4A Lab Seminar

Keivan Moussavi Aghdam: Western Archeologists and Iranian Modern Identity

Naqsh-e Rostam, 2016, photo by Keivan Moussavi Aghdam

After being defeated by Tsarist Russia in 1813, Iranian statesmen and intellectuals found their identity fragile. Since then, in the face of modernization processes, many Iranians attempted to structure Iranian modern identity through the combination of their traditional values and globalized modern principles. The politics of the Pahlavi monarchy (1925-1979) manifested such an effort to shape national modern identity through antiquarianism on the one hand and projects of speedy modernization on the other. On a cultural level, the role of Western archeologists such as Ernst Herzfeld and Arthur U. Pope, arriving in Iran in the 1920s, was crucial in the construction of modern Iranian identity, since their excavations, exhibitions, and writings on the long history of Iranian art and culture, with their special reference to the glorious past, influenced the modern historiography in Iran. By the 1960s, Iranian archeologists like Ezzat Negahban gradually replaced their Western counterparts and established Iran's first modern Institute for Archeology in Iran.
This presentation attempts to show the ways in which the formation of modern Iranian cultural identity under the Pahlavis was largely determined by the methods of categorization, interpretation, and evaluation offered by the archaeologists. The early archeological campaigns, mostly conducted by the Western archaeologists, were led to the articulation of Iranian history on the basis of Greco-Roman and Christian viewpoints, either in formalistic or in iconographic analyses. Such a historiography of Iranian art and culture worked in correspondence with the rise of nationalism in the early years of the Pahlavi era. The paper will contextualize the outcome of archaeological practices, and demonstrate the interrelation among the Western historians, the state, and the intellectuals within this transitional and conflicting Iranian society.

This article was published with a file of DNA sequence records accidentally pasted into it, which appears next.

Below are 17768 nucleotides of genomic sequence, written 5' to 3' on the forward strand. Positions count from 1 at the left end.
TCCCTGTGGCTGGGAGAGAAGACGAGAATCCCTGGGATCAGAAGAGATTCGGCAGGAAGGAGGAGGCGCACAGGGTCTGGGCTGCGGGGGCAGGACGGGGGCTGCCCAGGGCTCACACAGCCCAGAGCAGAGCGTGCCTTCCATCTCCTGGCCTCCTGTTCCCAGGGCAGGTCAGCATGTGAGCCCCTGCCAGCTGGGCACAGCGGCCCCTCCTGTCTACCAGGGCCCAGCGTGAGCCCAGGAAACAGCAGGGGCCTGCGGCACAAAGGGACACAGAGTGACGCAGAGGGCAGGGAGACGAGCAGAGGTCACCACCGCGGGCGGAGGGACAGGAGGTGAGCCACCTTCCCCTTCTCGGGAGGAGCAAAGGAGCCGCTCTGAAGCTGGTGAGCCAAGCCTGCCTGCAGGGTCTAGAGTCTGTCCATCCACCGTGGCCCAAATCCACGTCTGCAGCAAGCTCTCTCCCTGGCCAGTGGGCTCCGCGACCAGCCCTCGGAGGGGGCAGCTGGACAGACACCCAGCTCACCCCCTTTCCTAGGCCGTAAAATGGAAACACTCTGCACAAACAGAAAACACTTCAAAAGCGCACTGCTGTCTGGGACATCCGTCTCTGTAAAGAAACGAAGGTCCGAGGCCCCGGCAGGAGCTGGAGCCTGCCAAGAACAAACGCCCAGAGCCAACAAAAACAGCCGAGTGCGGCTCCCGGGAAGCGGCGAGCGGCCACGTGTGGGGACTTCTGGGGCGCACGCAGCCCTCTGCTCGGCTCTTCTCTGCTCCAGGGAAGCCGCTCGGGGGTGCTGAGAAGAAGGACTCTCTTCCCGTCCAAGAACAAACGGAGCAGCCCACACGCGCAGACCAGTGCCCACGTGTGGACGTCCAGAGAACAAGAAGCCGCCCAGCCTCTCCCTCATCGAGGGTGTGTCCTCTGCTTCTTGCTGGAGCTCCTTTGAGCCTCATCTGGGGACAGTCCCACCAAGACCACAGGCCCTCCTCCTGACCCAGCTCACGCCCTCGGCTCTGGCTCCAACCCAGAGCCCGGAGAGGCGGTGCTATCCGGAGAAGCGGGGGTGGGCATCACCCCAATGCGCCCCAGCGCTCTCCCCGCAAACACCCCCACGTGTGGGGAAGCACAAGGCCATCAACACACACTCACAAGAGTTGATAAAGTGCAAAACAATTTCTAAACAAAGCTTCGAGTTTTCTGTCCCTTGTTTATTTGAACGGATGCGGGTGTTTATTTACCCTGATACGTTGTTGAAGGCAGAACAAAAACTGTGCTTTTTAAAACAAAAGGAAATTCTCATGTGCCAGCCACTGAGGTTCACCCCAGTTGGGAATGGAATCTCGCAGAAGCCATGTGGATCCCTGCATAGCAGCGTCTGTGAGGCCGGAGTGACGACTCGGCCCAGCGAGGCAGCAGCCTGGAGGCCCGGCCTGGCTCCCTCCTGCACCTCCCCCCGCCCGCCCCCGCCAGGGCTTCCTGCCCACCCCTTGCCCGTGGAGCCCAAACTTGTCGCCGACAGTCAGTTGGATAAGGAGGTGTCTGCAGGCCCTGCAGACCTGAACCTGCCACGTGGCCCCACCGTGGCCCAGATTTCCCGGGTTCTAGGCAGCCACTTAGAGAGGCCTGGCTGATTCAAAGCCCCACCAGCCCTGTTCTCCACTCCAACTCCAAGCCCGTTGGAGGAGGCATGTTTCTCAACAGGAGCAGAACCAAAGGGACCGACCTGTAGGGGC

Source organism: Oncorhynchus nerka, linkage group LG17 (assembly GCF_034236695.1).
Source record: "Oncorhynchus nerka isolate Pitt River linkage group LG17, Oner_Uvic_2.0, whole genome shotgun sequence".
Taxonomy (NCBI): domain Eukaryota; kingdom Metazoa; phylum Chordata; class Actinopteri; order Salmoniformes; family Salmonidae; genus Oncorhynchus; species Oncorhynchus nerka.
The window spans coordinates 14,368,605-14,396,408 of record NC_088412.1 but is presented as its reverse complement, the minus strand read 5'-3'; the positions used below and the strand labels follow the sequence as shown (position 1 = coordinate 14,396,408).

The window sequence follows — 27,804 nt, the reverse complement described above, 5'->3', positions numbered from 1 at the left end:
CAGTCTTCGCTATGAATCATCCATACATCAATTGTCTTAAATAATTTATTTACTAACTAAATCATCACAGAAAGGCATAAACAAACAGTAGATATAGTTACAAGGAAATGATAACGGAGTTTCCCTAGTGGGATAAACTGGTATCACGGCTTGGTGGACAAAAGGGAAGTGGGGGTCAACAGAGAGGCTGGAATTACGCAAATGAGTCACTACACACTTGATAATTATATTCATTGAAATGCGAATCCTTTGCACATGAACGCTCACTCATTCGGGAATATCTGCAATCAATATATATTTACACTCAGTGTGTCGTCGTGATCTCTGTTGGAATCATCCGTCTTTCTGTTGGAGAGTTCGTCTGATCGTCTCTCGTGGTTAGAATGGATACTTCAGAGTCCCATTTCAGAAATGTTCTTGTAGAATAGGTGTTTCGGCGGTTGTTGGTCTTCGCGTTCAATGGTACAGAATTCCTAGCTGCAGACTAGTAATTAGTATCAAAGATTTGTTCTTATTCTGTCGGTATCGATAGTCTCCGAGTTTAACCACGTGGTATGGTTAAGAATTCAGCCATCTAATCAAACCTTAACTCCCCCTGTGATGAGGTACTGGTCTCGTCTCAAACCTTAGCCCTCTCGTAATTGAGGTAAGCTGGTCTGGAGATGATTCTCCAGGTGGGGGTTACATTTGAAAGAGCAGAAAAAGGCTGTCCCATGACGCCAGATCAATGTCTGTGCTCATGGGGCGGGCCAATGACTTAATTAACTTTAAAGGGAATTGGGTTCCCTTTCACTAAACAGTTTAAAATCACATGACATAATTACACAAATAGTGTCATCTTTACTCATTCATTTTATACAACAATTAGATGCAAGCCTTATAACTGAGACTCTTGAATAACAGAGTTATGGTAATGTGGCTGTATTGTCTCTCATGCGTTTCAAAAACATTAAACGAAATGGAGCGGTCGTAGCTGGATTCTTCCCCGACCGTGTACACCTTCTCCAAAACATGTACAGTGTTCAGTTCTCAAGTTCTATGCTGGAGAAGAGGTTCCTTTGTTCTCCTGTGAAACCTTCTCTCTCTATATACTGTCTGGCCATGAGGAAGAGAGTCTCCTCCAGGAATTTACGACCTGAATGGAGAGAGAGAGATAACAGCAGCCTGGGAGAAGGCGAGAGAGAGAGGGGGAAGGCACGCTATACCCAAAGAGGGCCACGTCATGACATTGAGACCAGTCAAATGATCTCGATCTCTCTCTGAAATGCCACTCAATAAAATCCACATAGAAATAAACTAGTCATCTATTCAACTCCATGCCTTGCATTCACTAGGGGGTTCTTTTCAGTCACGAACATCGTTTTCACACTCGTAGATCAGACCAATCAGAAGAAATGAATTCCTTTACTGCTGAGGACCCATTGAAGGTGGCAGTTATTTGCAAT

Keivan Moussavi Aghdam is a researcher in the fields of modern Art History, Philosophy of art, photography and contemporary Iranian art. He is a PhD Candidate in Visual History at Humboldt Universität Berlin since 2019. He received his Master's degree in Art Theories and a BA in Photography, both from Azad University of Tehran. Between 2015 and 2019, he taught as lecturer courses on the philosophy and history of art and photography at Zanjan University and Tehran University of Art, as well as some private institutes in Tehran. He has written and translated several articles for Iranian art magazines. His MA dissertation was on the relationship between the state and artistic movements from the 1950s to 1970s. In his current research, Moussavi Aghdam focuses on the role of Western archaeologists in shaping the discourse of Iranian identity during the Pahlavi period (1925-79) and its impact on Iran visual art and culture. Last year, he received a grant from the Max Planck Society for his PhD research.

23 June 2020, 3:00pm

Online 4A_Lab Seminar
The event takes place online
Internal event


This event will be documented photographically and/or recorded on video. Please let us know if you do not agree with the Kunsthistorisches Institut in Florenz using images in which you might be recognizable for event documentation and public relation purposes (e.g. social media).


Our Newsletter provides you with free information on events, tenders, exhibitions and recent publications from the Kunsthistorisches Institut in Florenz.

If you would like to receive our newsletter, please enter your name and e-mail address:

*required field

Notes on the content of the newsletter and transit procedures

This letter is sent via MailChimp, where your e-mail address and name will be saved for sending the newsletter.

Once you have completed the form, you will receive a "Double-Opt-In-E-Mail," in which you are asked to confirm your registration. You can cancel your subscription to the Newsletter at any time ("Opt-out"). You will find an unsubscribe link in every Newsletter and in the Double-Opt-in-E-Mail.

You will receive detailed information about transit procedures and your withdrawal options in our privacy policy.